Observing that Corporation officials were not following uniform yardstick in levying the property tax by charging a higher rate for residential properties and lesser rate for commercial buildings, the Madras High Court on Wednesday raised a volley of questions regarding tax revision in the city.
Justice N Kirubakaran and Justice P Velmurugan made the observations while hearing a PIL seeking to direct the Greater Chennai Corporation (GCC) to formulate and notify uniform rules and applicable rates for determining property taxes by the assessment authorities.
Successive governments deliberately omitted property tax revision for their political interest because it might affect their electoral fortunes, the petitioner alleged. “As per the statute, if the property tax was revised during 1998, the subsequent revisions could have been during 2003, 2008, 2013 and 2018. The five revisions could have augmented the income of the Corporation,” the petitioner said.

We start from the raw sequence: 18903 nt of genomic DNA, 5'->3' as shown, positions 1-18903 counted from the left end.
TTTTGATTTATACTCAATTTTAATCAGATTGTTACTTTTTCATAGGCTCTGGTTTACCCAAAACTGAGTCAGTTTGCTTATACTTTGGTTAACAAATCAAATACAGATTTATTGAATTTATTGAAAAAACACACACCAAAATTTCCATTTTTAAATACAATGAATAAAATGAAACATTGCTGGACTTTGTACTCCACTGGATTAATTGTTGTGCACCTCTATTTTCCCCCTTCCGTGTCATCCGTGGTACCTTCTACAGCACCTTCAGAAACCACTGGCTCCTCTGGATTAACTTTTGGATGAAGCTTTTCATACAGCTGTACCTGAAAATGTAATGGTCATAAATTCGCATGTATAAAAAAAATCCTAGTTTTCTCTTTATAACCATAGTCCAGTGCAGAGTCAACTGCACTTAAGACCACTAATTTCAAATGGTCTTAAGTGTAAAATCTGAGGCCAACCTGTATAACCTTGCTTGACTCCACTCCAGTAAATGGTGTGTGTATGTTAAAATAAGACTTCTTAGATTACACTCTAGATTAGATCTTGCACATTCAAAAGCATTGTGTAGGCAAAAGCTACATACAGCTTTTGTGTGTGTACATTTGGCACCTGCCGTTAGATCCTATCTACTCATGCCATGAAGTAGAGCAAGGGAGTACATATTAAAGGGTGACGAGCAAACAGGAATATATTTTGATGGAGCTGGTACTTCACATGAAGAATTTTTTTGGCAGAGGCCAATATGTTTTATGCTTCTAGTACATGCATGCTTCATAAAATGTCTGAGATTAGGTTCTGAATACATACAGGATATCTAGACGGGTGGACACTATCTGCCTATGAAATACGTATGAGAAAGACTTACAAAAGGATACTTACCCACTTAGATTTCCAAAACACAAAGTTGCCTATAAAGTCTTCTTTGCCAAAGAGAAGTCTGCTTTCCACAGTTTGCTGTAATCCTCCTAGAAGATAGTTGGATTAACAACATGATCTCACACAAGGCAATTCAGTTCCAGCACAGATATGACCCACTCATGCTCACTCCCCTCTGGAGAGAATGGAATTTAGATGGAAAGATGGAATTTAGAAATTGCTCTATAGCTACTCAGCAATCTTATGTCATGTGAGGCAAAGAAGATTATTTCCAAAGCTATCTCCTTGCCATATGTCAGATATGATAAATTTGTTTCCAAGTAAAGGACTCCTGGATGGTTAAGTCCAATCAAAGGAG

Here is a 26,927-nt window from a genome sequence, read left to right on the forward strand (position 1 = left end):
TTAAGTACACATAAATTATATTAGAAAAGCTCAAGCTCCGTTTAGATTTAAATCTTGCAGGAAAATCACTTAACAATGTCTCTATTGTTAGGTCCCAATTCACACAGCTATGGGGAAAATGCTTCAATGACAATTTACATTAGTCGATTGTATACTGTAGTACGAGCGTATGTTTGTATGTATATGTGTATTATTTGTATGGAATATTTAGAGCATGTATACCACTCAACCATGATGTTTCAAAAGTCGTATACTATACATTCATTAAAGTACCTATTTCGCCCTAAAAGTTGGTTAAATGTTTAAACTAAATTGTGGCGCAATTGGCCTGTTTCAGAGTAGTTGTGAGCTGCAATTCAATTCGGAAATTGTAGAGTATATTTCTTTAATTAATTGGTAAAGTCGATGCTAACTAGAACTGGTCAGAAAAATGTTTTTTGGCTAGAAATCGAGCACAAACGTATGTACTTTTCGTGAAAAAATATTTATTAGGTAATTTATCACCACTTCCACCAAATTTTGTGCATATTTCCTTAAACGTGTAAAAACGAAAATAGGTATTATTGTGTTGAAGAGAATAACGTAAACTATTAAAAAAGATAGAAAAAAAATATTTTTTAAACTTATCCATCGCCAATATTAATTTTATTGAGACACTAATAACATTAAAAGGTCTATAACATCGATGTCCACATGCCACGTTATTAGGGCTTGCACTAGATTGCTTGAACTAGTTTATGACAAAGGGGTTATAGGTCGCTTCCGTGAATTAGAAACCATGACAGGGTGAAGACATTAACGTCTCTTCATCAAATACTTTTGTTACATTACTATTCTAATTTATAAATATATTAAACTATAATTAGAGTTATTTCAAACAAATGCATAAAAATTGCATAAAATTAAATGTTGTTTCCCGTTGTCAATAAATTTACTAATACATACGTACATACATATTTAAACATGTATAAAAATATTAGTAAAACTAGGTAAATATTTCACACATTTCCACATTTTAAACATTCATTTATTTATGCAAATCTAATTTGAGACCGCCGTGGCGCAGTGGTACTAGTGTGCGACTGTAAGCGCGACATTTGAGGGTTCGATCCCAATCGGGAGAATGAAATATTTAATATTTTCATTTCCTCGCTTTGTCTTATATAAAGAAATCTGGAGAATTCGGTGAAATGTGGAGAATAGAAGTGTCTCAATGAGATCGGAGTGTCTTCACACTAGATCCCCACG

The bench raised questions including the property tax collected pursuant to the revision made in 1998; the yearly collection before revision made in 2018; the amount collected pursuant to the revision made in 2018 onwards; why the government has decided to suspend the tax revision; the number of malls, IT parks and commercial complexes in Chennai and the amount levied on those buildings; the potential property tax collection if the rates were revised in 2003, 2008 and 2013; and the number of cases of levying lesser tax for commercial buildings.
The bench then directed the Corporation Commissioner and Municipal Administration secretary to appear before it on Thursday with answers to the queries.